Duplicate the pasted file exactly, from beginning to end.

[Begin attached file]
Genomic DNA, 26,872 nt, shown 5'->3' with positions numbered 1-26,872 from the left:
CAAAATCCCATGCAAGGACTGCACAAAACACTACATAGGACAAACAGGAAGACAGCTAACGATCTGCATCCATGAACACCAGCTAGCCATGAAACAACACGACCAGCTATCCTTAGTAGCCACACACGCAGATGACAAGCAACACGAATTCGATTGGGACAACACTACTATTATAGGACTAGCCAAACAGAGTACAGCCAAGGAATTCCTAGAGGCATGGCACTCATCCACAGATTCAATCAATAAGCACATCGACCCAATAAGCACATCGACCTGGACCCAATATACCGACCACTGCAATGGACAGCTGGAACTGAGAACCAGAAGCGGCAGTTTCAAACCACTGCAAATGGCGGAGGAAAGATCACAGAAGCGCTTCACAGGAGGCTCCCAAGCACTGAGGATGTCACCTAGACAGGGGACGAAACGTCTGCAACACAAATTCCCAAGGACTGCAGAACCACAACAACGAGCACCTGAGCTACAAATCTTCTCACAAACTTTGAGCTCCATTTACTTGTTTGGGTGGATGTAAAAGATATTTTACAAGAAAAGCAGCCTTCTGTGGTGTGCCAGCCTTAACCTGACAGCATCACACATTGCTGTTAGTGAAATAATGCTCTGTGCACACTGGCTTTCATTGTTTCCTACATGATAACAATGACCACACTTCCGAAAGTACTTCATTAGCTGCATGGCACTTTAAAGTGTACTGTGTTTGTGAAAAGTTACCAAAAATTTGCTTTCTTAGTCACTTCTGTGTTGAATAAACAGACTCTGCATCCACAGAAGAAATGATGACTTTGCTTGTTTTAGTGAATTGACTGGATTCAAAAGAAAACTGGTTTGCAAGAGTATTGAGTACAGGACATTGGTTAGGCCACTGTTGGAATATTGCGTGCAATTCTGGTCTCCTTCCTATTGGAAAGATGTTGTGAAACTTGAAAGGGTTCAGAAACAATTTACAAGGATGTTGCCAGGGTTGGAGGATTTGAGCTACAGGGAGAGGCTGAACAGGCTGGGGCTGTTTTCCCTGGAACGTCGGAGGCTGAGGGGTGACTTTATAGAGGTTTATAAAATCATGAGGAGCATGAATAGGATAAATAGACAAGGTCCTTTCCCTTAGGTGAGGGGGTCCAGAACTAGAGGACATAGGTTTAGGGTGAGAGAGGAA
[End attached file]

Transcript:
Genomic DNA, 26,872 nt, shown 5'->3' with positions numbered 1-26,872 from the left:
CAAAATCCCATGCAAGGACTGCACAAAACACTACATAGGACAAACAGGAAGACAGCTAACGATCTGCATCCATGAACACCAGCTAGCCATGAAACAACACGACCAGCTATCCTTAGTAGCCACACACGCAGATGACAAGCAACACGAATTCGATTGGGACAACACTACTATTATAGGACTAGCCAAACAGAGTACAGCCAAGGAATTCCTAGAGGCATGGCACTCATCCACAGATTCAATCAATAAGCACATCGACCCAATAAGCACATCGACCTGGACCCAATATACCGACCACTGCAATGGACAGCTGGAACTGAGAACCAGAAGCGGCAGTTTCAAACCACTGCAAATGGCGGAGGAAAGATCACAGAAGCGCTTCACAGGAGGCTCCCAAGCACTGAGGATGTCACCTAGACAGGGGACGAAACGTCTGCAACACAAATTCCCAAGGACTGCAGAACCACAACAACGAGCACCTGAGCTACAAATCTTCTCACAAACTTTGAGCTCCATTTACTTGTTTGGGTGGATGTAAAAGATATTTTACAAGAAAAGCAGCCTTCTGTGGTGTGCCAGCCTTAACCTGACAGCATCACACATTGCTGTTAGTGAAATAATGCTCTGTGCACACTGGCTTTCATTGTTTCCTACATGATAACAATGACCACACTTCCGAAAGTACTTCATTAGCTGCATGGCACTTTAAAGTGTACTGTGTTTGTGAAAAGTTACCAAAAATTTGCTTTCTTAGTCACTTCTGTGTTGAATAAACAGACTCTGCATCCACAGAAGAAATGATGACTTTGCTTGTTTTAGTGAATTGACTGGATTCAAAAGAAAACTGGTTTGCAAGAGTATTGAGTACAGGACATTGGTTAGGCCACTGTTGGAATATTGCGTGCAATTCTGGTCTCCTTCCTATTGGAAAGATGTTGTGAAACTTGAAAGGGTTCAGAAACAATTTACAAGGATGTTGCCAGGGTTGGAGGATTTGAGCTACAGGGAGAGGCTGAACAGGCTGGGGCTGTTTTCCCTGGAACGTCGGAGGCTGAGGGGTGACTTTATAGAGGTTTATAAAATCATGAGGAGCATGAATAGGATAAATAGACAAGGTCCTTTCCCTTAGGTGAGGGGGTCCAGAACTAGAGGACATAGGTTTAGGGTGAGAGAGGAA